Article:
The Formation of False Memories in the Brain
By: Sai Srihaas Potu
Memories are complex. While you might imagine memory as a black or white element, the truth is memories are subject to change, malleable, and often unreliable. Events are moved from your brain’s temporary memory to permanent storage while you sleep. The transition, however, isn’t absolute. Elements of the memory may be lost. This is where false memories can begin.
A false memory is a recollection that seems real in your mind but is fabricated in part or whole. Most false memories aren’t malicious or even intentionally harmful. They’re shifts or reconstructions of memory that don’t align with the true events. The phenomenon of false memory has been well-documented. In many court cases, defendants have been found guilty based on testimony from witnesses and victims who were sure of their recollections, but DNA evidence later overturned the conviction.
In a step toward understanding how these faulty memories arise, MIT neuroscientists have shown that they can plant false memories in the brains of mice. They also found that many of the neurological traces of these memories are identical to those of authentic memories. Their study also provides further evidence that memories are stored in networks of neurons that form memory traces for each experience we have.
Neuroscientists have long sought the location of these memory traces, also called engrams. In the pair of studies, Tonegawa and colleagues at MIT’s Picower Institute for Learning and Memory showed that they could identify the cells that makeup part of an engram for a specific memory and reactivate it using a technology called optogenetics.
Episodic memories, memories of experiences, are made of associations of several elements, including objects, space, and time. These associations are encoded by chemical and physical changes in neurons, as well as by modifications to the connections between the neurons. Where these engrams reside in the brain has been a longstanding question in neuroscience.
In the 1940s, Canadian neurosurgeon Wilder Penfield suggested that episodic memories are located in the brain’s temporal lobe. When Penfield electrically stimulated cells in the temporal lobes of patients who were about to undergo surgery to treat epileptic seizures, the patients reported that specific memories popped into mind. Later studies of the amnesiac patient known as H.M. confirmed that the temporal lobe, including the area known as the hippocampus, is critical for forming episodic memories.
However, these studies did not prove that engrams are stored in the hippocampus. To make that case, scientists needed to show that activating specific groups of hippocampal cells is sufficient to produce and recall memories. To achieve that, Tonegawa’s lab turned to optogenetics, a new technology that allows cells to be selectively turned on or off using light.
For this pair of studies, the researchers engineered mouse hippocampal cells to express the gene for channelrhodopsin, a protein that activates neurons when stimulated by light. They also modified the gene so that channelrhodopsin would be produced whenever the c-fos gene, necessary for memory formation, was turned on.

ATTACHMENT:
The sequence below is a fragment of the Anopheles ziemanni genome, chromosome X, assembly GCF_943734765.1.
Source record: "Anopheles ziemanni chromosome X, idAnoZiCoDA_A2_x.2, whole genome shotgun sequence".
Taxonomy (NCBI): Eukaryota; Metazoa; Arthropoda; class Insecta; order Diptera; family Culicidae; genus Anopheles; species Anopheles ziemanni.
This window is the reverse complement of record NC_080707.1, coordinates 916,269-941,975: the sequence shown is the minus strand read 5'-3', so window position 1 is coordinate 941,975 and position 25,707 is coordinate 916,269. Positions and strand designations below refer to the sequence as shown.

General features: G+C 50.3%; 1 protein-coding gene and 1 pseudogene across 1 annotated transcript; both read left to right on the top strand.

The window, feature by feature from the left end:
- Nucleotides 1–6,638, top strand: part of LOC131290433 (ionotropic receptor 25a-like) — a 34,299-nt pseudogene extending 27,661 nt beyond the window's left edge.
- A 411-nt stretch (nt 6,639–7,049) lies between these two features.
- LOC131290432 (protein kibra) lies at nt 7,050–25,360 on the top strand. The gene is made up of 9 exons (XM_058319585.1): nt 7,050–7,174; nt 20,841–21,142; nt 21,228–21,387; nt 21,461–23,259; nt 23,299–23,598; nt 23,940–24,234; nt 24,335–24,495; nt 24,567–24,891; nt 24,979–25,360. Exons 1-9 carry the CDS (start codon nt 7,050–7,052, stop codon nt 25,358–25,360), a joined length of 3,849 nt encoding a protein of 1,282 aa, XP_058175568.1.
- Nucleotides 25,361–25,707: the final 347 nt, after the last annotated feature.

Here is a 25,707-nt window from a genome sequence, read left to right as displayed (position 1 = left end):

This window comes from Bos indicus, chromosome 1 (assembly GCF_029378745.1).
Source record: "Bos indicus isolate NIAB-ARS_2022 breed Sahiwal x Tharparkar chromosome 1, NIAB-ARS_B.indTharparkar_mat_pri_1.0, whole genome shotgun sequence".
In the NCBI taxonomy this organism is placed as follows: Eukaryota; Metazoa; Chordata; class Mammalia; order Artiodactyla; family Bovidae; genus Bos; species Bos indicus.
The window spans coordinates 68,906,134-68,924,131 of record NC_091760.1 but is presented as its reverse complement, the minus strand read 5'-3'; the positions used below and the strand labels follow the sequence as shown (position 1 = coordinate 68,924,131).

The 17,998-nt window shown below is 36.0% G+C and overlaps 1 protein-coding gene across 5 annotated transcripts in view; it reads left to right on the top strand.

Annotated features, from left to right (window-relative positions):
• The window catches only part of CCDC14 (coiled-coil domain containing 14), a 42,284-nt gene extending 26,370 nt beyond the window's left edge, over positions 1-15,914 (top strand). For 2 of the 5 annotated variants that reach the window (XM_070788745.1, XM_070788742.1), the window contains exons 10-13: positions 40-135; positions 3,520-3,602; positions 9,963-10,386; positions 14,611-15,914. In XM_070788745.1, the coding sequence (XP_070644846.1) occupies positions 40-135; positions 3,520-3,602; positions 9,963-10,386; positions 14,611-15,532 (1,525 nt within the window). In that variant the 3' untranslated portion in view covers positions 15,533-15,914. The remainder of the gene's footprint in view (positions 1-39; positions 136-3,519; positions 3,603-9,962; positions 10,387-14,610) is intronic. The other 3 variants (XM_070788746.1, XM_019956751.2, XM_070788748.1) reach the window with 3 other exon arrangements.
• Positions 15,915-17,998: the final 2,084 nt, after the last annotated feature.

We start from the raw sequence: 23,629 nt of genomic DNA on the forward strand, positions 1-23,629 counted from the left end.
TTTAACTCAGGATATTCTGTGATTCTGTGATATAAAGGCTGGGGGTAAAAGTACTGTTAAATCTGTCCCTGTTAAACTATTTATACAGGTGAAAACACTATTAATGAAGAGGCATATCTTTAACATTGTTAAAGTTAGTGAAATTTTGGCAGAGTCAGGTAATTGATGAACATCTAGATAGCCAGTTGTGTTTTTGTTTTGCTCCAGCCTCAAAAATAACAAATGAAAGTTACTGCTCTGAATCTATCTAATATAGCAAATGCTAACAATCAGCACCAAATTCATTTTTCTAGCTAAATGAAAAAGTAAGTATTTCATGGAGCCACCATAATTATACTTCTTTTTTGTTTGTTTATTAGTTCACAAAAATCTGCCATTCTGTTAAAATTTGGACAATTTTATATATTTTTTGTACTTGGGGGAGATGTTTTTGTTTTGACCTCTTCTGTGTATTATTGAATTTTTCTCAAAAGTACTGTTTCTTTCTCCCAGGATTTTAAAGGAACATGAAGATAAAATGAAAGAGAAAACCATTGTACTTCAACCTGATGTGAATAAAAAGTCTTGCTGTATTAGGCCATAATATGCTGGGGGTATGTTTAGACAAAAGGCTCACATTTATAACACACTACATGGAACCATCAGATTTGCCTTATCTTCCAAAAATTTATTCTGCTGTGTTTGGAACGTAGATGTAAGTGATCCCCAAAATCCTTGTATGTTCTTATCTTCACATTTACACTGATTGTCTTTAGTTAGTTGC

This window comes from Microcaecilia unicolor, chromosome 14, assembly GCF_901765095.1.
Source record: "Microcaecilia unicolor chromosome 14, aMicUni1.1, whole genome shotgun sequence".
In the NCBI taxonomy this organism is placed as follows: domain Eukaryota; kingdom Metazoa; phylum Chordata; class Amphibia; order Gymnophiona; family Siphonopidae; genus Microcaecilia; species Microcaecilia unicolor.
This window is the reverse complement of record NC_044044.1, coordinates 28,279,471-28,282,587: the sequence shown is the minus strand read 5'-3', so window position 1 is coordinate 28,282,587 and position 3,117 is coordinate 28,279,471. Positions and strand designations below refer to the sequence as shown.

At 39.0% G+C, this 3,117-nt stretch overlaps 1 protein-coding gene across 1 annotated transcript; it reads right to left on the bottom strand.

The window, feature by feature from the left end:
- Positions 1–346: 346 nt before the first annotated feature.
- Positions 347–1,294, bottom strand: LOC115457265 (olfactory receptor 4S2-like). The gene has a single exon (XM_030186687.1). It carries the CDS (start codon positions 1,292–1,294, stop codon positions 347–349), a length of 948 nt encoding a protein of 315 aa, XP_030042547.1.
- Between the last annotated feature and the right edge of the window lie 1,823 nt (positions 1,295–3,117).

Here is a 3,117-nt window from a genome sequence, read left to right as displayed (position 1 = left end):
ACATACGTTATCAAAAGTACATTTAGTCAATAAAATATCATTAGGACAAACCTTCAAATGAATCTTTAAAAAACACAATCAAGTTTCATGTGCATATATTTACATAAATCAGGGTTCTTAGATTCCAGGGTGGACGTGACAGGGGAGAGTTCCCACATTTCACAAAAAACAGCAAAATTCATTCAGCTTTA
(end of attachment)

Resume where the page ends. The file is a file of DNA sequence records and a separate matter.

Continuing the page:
In the first study, the researchers conditioned these mice to fear a particular chamber by delivering a mild electric shock. As this memory was formed, the c-fos gene was turned on, along with the engineered channelrhodopsin gene. This way, cells encoding the memory trace were labeled with light-sensitive proteins.
The next day, when the mice were put in a different chamber they had never seen before, they behaved normally. However, when the researchers delivered a pulse of light to the hippocampus, stimulating the memory cells labeled with channelrhodopsin, the mice froze in fear as the previous day’s memory was reactivated. In their next study, the researchers explored whether they could use these reactivated engrams to plant false memories in the mice’s brains.
First, the researchers placed the mice in a novel chamber, A, but did not deliver any shocks. As the mice explored this chamber, their memory cells were labeled with channelrhodopsin. The next day, the mice were placed in a second, very different chamber, B. After a while, the mice were given a mild foot shock. At the same instant, the researchers used light to activate the cells encoding the memory of chamber A.
On the third day, the mice were placed back into chamber A, where they now froze in fear, even though they had never been shocked there. A false memory had been incepted: The mice feared the memory of chamber A because when the shock was given in chamber B, they were reliving the memory of being in chamber A.
Moreover, that false memory appeared to compete with a genuine memory of chamber B, the researchers found. These mice also froze when placed in chamber B, but not as much as mice that had received a shock in chamber B without having the chamber A memory activated. The researchers then showed that immediately after the recall of the false memory, levels of neural activity were also elevated in the amygdala, a fear center in the brain that receives memory information from the hippocampus, just as they are when the mice recall a genuine memory.
False memories aren’t rare. False memories can happen to anyone. Some people may be more likely to experience them. The good news is that most false memories are harmless and may even produce some laughs when your story conflicts with someone else’s memory of it. However, scientists must continue to conduct research in this field in order to understand the mechanisms that control the onset of false memories as this is an important symptom in many mental health disorders.
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